KLA has expanded its second U.S. headquarters in Ann Arbor, Michigan. It recently hired more than 260 people.

Materials
Brewer Science has completed a corporate contribution to Missouri State University Foundation as part of its “Onward, Upward” campaign. With this gift, Brewer Science is supporting the construction of the Jordan Valley Innovation Center (JVIC) building expansion that is expected to be completed in early 2022.

The 30,000 square-foot addition will serve as the main entrance to JVIC and will be known as the Brewer Science Innovation Annex. Brewer Science was a founding affiliate of JVIC in 2007. Brewer Science drives collaborative technology innovation at JVIC in the areas of printed electronics, smart devices and materials development.

Market research
To get some insights for what’s ahead in semiconductors, Semiconductor Engineering talked to Bill McClean, president of IC Insights.

As foundries continue to expand their production capacities this year, TrendForce expects total foundry revenue to reach a historical high of $94.6 billion this year, an 11% growth YoY.

For the first time, China was the largest market for new semiconductor equipment with sales growth of 39% to $18.72 billion in 2020, according to SEMI. Taiwan, the second-largest equipment market, saw flat sales of $17.15 billion in 2020, according to SEMI. Korea remained in third place, registering 61% growth to $16.08 billion. Japan was next, followed by North America.

Here’s the latest from Roskill: Plug-in electric vehicle (EV) sales in China reportedly totalled over 484,000 units in Q1 2021, slightly lower than the record-breaking sales observed in Q4 2020, but nearly five times the sales in Q1 2020 and double the reported sales in Q1 2019.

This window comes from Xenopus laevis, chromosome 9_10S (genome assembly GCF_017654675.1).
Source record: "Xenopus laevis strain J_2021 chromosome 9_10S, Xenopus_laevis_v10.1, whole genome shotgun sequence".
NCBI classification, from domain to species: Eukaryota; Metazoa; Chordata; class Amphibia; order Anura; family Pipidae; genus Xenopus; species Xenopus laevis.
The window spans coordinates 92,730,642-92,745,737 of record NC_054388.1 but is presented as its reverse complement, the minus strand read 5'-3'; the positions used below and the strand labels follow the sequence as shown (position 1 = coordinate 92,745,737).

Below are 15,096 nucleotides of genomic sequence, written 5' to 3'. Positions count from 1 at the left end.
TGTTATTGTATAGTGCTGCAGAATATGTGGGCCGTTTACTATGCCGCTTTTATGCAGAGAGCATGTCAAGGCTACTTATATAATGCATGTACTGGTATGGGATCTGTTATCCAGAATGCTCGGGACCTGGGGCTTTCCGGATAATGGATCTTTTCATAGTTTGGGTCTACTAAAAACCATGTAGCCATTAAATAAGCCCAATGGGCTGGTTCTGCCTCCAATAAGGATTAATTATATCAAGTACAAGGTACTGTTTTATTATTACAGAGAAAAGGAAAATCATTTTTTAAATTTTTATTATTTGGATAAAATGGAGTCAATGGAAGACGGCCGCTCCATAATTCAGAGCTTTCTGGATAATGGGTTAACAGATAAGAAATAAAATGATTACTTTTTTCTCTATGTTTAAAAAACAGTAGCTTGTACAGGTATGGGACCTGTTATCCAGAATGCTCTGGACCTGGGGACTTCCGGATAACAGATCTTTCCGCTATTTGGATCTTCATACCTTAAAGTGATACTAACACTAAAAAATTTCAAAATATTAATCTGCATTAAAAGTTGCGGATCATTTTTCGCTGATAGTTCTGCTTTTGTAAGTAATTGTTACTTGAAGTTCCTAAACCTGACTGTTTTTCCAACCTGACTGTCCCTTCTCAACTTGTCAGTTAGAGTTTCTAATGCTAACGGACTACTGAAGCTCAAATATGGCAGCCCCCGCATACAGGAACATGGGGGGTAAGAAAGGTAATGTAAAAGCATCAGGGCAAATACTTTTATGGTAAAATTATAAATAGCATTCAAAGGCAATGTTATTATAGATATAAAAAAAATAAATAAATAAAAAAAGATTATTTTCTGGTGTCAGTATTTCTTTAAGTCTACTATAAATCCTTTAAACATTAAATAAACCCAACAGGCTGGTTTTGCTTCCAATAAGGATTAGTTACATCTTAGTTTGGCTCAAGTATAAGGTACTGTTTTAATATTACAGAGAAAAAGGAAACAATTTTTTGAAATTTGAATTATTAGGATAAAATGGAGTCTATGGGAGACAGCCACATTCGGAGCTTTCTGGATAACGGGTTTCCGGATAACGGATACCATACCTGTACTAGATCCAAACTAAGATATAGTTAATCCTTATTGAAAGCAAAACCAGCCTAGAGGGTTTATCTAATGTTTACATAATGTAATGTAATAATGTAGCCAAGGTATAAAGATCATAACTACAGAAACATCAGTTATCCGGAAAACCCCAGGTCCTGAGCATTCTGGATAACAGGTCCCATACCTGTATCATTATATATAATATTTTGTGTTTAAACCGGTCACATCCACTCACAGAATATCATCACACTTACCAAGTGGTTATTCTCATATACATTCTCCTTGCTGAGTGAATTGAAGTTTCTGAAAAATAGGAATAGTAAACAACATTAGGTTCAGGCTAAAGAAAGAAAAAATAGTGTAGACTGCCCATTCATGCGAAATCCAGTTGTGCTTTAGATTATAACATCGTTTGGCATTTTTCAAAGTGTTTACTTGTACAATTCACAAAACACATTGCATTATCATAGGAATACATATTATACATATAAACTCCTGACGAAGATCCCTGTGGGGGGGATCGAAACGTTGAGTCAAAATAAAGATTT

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Good and bad news for PCs. Demand is up. But PC vendors can’t meet demand due to the chip shortages. Global shipments of traditional PCs grew 55.2% year-over-year during the first quarter of 2021, according to IDC. PC shipments reached 84 million worldwide in the first quarter, an 8% decline from the fourth quarter of 2020.

The continued resurgence in the PC market as well as increases in average selling prices (ASPs) have been driven by growth in gaming, notebooks, and touchscreens within the education segment. “Unfulfilled demand from the past year has carried forward into the first quarter and additional demand brought on by the pandemic has also continued to drive volume,” said Jitesh Ubrani, research manager at IDC. “However, the market continues to struggle with setbacks, including component shortages and logistics issues, each of which has contributed to an increase in average selling prices.”

“There is no question when entering 2021 the backlog for PCs was extensive across business, consumer, and education,” said Ryan Reith, program vice president at IDC. “The ongoing shortages in the semiconductor space only further prolong the ability for vendors to refill inventory and fulfill orders to customers. We believe a fundamental shift has occurred around the PC, which will result in a more positive outlook for years to follow. All three segments – business, education, and consumer – are experiencing demand that we didn’t expect to happen regardless of many countries beginning their ‘opening up’ process. Component shortages will likely be a topic of conversation for the majority of 2021, but the more important question should be what PC demand will look like in 2-3 years.”